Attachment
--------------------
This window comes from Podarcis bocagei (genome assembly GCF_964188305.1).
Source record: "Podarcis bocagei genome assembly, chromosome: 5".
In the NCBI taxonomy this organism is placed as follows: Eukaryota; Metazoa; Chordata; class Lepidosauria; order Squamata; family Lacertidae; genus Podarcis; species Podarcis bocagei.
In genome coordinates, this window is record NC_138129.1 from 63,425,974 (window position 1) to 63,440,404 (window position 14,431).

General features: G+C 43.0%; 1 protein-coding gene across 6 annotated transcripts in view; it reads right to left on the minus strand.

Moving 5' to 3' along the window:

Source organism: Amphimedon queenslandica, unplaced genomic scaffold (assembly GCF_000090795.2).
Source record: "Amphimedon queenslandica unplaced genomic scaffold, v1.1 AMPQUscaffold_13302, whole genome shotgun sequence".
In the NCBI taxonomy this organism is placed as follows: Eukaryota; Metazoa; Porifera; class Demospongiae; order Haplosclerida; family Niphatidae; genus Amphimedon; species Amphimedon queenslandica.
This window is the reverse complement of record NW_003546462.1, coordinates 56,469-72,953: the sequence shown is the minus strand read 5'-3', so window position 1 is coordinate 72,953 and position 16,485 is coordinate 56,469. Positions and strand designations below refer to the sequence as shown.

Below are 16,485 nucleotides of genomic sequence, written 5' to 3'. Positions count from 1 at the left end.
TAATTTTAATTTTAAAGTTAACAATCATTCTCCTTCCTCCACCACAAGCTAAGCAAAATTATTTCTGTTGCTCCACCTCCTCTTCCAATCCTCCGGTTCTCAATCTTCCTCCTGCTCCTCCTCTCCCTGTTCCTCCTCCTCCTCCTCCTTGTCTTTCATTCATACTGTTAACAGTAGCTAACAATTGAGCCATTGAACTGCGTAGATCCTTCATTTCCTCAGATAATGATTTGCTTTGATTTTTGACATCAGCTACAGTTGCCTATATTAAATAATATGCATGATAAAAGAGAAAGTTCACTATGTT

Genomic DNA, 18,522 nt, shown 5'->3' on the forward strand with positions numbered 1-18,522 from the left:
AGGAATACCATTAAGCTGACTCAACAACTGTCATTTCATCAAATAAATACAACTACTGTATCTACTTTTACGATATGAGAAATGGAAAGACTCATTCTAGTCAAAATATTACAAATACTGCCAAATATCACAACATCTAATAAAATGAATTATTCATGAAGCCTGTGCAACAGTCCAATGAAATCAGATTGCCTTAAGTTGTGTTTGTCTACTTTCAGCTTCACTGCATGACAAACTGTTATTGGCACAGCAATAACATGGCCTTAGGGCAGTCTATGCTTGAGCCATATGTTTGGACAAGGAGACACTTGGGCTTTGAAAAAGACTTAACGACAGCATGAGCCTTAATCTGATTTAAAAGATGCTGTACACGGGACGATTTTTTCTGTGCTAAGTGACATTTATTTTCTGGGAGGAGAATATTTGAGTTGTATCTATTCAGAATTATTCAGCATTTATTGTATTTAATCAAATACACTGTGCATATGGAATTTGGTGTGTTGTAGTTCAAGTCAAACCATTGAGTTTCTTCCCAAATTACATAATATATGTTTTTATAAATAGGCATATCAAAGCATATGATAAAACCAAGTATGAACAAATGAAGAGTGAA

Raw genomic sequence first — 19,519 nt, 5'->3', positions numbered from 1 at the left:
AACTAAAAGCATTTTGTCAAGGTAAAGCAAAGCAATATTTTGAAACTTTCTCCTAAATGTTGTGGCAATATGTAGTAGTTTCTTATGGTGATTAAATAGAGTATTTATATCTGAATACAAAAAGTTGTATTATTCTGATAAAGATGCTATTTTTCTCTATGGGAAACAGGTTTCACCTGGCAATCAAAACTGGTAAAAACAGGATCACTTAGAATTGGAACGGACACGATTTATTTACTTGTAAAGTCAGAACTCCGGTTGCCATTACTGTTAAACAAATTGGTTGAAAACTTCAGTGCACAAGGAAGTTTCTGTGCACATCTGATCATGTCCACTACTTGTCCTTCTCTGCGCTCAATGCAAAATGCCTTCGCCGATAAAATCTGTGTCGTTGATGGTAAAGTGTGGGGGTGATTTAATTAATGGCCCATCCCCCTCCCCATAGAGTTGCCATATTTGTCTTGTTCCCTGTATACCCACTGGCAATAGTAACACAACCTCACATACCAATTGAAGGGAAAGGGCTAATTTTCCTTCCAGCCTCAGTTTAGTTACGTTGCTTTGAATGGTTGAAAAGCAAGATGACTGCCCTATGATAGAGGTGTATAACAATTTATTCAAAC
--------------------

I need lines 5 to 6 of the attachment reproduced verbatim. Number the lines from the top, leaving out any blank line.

General features: G+C 43.0%; 1 protein-coding gene across 6 annotated transcripts in view; it reads right to left on the minus strand.

Moving 5' to 3' along the window: